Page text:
All cells in e.g. the human body contain the same DNA but a brain cell and a muscle cell behave very differently. This is referred to as different modes of a cell in Cell Lab. Therefore, Genome in Cell Lab is the set modes that any organism has. Particularly, every genome consists of 40 modes with different properties.
The following is an exhaustive list of every genome setting as shown in the Genome Editor, with a description of the function that it serves.
- (for Substrate Tab Settings see here)
- 1 Preview
- 2 Save
- 3 Load
- 4 Edit Mode
- 5 Make Adhesin
- 6 Cell Type
- 7 Prioritize
- 8 Initial
- 9 Mode (Child 1/2)
- 10 Keep Adhesin (Child 1/2)
- 11 Mirror (Child 1/2)
- 12 Snap Values
- 13 Split Mass
- 14 Split Ratio
- 15 Nutrient Priority
- 16 Split Angle
- 17 Child 1 Angle
- 18 Child 2 Angle
- 19 Color
- 20 Adhesin Stiffness
- 21 Cytoskeleton
- 22 Adhesin Length
- 23 Max Connections
- 24 Exclusive Settings
This section occupies almost all of the top half of the genome tab. It has a screen that shows the preview of the current genome in the time that is specified in the Preview Slide.
If the General Setting Lock Genome Preview is ON, this preview will mantain the initial cell in the center and then every other cell as it would lay relative to the initial. With that setting OFF, the preview can be moved and zommed in and out like a Microscope.
The preview will always start with the Mode that has the Initial setting ticked on.
This preview won't show more than 64 cells of the simulation and will emulate a substrate with a constant supply of energy for Phagocytes, Devorocytes and Photocytes, in service of giving a general idea of the growth of the organism. Also the maximum time that can be shown in this preview is 47,2h.
Lastly, if the cell that is being currently edited (the one in the Edit Mode Setting) shows up on the preview, it'll have a dark red ring around it.
Saves the current genome in the gene bank. Pressing this button will open a window that will ask the user to name the genome.
Note: Naming the genome with the exact same name as a genome already in the gene bank will overwrite that previous version. This is useful for updating genomes.
This opens a genome saved in the gene bank. Pressing this button will open a window with the a list of all the saved genomes, plus two extra options:
- Load from microscope
Which will load the genome of the cell that is currently under the Microscope Track System. If no cell is currently currently selected, it will trigger a quick warning saying "No cell under microscope detected..."
- Load default genome
Wich will reset the current genome to the its default form. Any genome that wasn't saved at this point will be lost.
This sets which of the 40 available modes is being currently edited.
Touching a different cell in the Preview Screen will automatically switch the Mode to that one picked. Touching the Drop Nest will let the user pick which mode to edit, which does the same thing.
All of the settings below will apply only to the mode specified here. The Modes are named with the letter M from M1 to M40.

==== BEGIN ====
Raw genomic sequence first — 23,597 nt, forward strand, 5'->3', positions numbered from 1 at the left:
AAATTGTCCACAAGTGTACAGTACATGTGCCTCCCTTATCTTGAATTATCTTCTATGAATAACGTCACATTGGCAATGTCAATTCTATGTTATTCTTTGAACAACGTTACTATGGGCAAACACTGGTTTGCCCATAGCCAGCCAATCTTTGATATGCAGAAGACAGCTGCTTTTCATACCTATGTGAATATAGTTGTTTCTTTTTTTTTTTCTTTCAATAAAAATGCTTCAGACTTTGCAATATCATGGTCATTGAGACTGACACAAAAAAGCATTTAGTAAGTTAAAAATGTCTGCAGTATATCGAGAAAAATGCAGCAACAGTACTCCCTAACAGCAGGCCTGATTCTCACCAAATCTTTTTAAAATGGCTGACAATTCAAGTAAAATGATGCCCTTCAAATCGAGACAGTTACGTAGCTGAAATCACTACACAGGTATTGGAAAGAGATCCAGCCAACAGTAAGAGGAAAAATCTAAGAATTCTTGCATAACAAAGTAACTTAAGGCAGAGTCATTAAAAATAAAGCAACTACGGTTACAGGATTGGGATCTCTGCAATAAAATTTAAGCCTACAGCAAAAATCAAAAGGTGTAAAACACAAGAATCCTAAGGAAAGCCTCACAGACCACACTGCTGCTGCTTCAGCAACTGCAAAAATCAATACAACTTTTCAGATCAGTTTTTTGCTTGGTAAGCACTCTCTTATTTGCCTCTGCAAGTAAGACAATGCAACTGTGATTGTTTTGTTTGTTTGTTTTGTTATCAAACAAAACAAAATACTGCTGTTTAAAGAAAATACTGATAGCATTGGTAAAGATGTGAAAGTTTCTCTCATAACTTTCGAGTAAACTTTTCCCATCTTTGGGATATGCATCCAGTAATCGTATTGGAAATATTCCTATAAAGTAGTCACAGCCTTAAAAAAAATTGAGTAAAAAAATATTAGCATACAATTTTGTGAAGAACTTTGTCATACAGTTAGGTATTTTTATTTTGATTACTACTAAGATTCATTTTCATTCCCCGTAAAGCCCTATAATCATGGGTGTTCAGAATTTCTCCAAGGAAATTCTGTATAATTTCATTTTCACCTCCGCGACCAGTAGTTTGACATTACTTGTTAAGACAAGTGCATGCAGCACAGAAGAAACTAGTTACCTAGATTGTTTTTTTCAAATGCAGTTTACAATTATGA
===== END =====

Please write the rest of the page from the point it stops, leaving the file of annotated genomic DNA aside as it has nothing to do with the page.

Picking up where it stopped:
If this option is ticked on, the cell will generate an adhesin upon division. The two daughter cells that result from the split of this Mode will be attached to each other until death. The strength of this connection can be tuned in the Adhesin Stiffness setting; and the way that the cells share Nutrients can be specified in the nutrient priority setting.
If this option is ticked off, the daughters will separate upon division. This doesn't necessarily mean that the daughters won't have any adhesin connections [See Keep Adhesin].
This sets the Cell Type that the mode currently being edited will be.
In certain cases, some cell types won't be avaliable. This will happen either if the user hasn't completed the challenge that unlocks that particular cell, or if a Challenge dictates that cell as unallowed.
Ticked on by default, this setting provides a temporary increase in Nutrient Priority to the current mode when is running dangerously low in nutrients. This is used to make sure that cells in an organism that have low nutrient priority will not give away their very last nutrients and die. If a certain mode is not essential for the organism in an event of starvation or the cell is supposed to give away its nutrients and die, this box can be unticked.
Only one mode in any given genome can have this radio button marked on. This setting makes the current mode the Initial cell.
The Initial is the first mode that will show up in the Preview Window and also the cell that will be inserted in the microscope when the user choses to do so, effectively setting the three of growth that the organism will have.
Even though by default the mode M1 is the Initial Cell and usually it's edited this way, any mode of the genome can be switched as Initial.
Mode (Child 1/2)
This sets the mode that each single daughter will be upon the split of this mode.
If the Initial Cell of a genome is the mode 1, that splits into two cells in mode 1, then all cells placed with this genome will always be in mode 1. If mode 1 is set to have 2 mode 2 daughters and mode 2 is set to have 2 mode 1 daughters, then the cycle goes back. This organism will switch constantly between mode 1 and 2.